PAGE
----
- GDP (PPP):
- $0.8 billion
- -4.2% growth
- 0.0% 5-year compound annual growth
- $11,102 per capita
- Inflation (CPI):
- FDI Inflow:
Dominica’s economic freedom score is 63.6, making its economy the 72nd freest in the 2019 Index. Its overall score has decreased by 0.9 point, with sharp drops in scores for government spending, investment freedom, and judicial effectiveness outpacing increases in trade freedom and government integrity. Dominica is ranked 14th among 32 countries in the Americas region, and its overall score is above the regional and world averages.
Since Hurricane Maria, the government has focused on repairing infrastructure to restore service to cruise ships. Because government services are historically inefficient, reconstruction has required heavy public spending and external aid. However, gradual reform has improved the overall investment framework, and this should help the rebuilding process. Dominica’s independent legal system generally adjudicates business disputes effectively and encourages a relatively low level of corruption, sustaining judicial effectiveness and government integrity.
A small and mountainous island in the Lesser Antilles, Dominica is a member of the Organization of Eastern Caribbean States (OECS). Prime Minister Roosevelt Skerrit of the Dominica Labour Party has been in office since 2004 and may run for a fourth term in 2019. Historically, the economy has depended on agriculture (primarily bananas) and tourism. The government’s efforts to promote diversification have led to creation of an offshore medical education sector and have encouraged investments in such agricultural exports as coffee, patchouli, aloe vera, exotic fruits, and cut flowers. Devastation from Hurricane Maria, which destroyed much of the country’s agricultural sector and damaged its transportation and physical infrastructure in 2017, has stressed the government’s already fragile finances.
Private property rights are generally respected, although enforcement of intellectual property rights remains weak. The judiciary is independent and based on English common law, but there are severe case backlogs. Corruption is not a major problem, despite the sometimes ineffective implementation of anticorruption statutes. Nonbank financial institutions are monitored to combat money laundering and the financing of terrorism.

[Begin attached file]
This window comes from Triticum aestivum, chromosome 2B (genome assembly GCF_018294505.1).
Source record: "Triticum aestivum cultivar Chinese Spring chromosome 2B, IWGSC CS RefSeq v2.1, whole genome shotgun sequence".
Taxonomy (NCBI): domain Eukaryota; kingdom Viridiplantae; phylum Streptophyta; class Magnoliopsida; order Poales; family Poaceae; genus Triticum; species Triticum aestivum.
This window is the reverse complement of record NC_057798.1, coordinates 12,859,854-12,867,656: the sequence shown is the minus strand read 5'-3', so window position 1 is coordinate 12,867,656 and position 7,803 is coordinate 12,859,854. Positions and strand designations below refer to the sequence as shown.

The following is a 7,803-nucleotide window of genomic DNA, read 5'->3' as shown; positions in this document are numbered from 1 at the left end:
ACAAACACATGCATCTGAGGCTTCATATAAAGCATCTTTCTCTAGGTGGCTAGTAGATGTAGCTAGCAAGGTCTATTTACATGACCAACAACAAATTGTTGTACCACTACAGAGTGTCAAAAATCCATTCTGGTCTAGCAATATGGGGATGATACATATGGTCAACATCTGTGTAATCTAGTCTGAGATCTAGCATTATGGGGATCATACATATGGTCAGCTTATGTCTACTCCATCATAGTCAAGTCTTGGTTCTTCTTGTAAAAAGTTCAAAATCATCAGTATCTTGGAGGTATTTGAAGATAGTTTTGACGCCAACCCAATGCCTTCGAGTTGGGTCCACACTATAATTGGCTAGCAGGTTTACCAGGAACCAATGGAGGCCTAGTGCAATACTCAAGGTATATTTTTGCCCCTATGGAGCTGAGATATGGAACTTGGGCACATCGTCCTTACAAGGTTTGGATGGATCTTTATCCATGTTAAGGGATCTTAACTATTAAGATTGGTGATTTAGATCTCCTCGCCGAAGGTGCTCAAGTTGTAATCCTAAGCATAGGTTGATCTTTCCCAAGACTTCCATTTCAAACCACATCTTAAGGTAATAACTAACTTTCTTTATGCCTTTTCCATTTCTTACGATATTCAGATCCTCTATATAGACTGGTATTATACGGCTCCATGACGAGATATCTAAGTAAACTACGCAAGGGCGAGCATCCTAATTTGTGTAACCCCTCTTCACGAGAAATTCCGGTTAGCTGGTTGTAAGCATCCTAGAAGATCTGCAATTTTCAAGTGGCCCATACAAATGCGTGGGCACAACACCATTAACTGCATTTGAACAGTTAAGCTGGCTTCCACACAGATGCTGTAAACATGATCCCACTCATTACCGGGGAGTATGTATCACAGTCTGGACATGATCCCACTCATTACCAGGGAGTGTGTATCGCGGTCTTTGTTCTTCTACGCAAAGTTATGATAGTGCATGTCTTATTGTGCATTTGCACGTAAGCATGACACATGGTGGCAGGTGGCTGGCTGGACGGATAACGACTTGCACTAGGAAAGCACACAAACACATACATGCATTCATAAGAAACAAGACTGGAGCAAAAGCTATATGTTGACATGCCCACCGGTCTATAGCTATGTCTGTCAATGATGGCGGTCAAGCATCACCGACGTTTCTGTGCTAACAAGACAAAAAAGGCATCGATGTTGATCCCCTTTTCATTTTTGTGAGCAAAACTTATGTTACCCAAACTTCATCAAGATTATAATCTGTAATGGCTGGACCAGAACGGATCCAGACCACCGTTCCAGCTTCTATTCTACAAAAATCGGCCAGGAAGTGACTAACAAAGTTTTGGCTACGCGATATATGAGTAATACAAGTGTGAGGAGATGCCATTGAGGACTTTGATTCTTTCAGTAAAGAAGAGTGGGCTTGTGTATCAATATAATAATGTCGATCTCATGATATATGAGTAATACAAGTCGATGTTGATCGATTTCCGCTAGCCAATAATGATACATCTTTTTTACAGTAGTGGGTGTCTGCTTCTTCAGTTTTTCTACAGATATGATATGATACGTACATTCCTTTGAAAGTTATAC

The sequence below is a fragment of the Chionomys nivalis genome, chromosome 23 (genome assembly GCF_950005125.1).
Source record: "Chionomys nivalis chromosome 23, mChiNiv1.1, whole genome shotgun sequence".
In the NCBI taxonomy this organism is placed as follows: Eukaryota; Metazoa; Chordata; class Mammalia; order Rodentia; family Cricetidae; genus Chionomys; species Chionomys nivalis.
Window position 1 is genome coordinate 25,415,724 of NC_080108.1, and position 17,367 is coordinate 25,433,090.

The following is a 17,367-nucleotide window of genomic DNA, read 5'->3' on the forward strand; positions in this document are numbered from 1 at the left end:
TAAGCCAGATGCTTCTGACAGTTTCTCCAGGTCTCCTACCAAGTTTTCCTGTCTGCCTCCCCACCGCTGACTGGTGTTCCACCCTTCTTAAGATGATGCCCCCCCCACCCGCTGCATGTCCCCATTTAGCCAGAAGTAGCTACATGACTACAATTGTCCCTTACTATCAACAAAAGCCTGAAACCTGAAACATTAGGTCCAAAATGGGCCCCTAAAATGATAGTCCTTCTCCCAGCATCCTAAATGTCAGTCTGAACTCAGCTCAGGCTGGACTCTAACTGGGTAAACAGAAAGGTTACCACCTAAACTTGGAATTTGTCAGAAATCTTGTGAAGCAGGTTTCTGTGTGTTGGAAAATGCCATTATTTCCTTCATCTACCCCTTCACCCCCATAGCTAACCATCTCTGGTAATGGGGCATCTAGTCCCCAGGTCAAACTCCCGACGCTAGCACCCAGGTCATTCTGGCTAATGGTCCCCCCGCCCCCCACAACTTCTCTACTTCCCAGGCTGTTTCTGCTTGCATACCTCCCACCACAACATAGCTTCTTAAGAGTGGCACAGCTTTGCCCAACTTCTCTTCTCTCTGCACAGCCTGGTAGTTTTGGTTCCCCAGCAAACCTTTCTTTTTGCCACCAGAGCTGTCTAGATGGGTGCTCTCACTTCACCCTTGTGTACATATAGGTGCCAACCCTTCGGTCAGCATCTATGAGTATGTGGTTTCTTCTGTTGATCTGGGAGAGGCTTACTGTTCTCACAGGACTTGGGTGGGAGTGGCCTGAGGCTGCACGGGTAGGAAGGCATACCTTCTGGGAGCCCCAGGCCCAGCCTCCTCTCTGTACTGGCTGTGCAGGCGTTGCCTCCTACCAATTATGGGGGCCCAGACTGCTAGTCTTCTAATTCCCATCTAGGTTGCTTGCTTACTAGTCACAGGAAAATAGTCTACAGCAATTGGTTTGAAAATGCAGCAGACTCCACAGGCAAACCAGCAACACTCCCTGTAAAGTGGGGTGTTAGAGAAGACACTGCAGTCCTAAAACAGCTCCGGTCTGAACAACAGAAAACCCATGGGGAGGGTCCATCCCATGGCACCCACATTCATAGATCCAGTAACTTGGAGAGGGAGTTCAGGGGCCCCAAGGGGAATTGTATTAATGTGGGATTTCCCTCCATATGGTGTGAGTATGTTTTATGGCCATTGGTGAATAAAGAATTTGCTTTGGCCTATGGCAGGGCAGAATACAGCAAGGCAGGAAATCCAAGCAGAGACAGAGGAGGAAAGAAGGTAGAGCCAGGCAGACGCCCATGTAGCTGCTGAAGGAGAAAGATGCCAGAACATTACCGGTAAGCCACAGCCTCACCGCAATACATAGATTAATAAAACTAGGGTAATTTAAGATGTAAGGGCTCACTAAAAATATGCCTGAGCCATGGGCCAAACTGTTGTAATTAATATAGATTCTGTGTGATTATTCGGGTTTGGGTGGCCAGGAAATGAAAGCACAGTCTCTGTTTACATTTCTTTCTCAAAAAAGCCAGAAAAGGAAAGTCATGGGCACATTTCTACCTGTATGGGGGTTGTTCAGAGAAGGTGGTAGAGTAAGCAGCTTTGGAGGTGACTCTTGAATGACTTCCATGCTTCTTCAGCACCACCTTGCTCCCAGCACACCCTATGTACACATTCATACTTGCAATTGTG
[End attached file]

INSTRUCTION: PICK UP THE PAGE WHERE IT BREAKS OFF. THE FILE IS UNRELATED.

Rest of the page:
The top individual income tax rate is 35 percent, and the top corporate tax rate is 30 percent. Other taxes include value-added and environmental taxes. The overall tax burden equals 25.8 percent of total domestic income. Over the past three years, government spending has amounted to 39.4 percent of the country’s output (GDP), and budget surpluses have averaged 3.8 percent of GDP. Public debt is equivalent to 87.6 percent of GDP.
Dominica has made progress in eliminating regulatory bottlenecks and reducing the overall cost of conducting business. The nonsalary cost of employing a worker is moderate, but the labor market lacks flexibility in other areas. As part of its post-hurricane assistance package from the World Bank and other lenders, the government will need to implement structural reforms and eliminate price controls.
The combined value of exports and imports is equal to 100.4 percent of GDP. The average applied tariff rate is 8.4 percent. As of June 30, 2018, according to the WTO, Dominica had two nontariff measures in force. Foreign investment may be screened by the government. The financial sector remains underdeveloped. Shallow markets and a lack of available financial instruments restrict overall access to credit.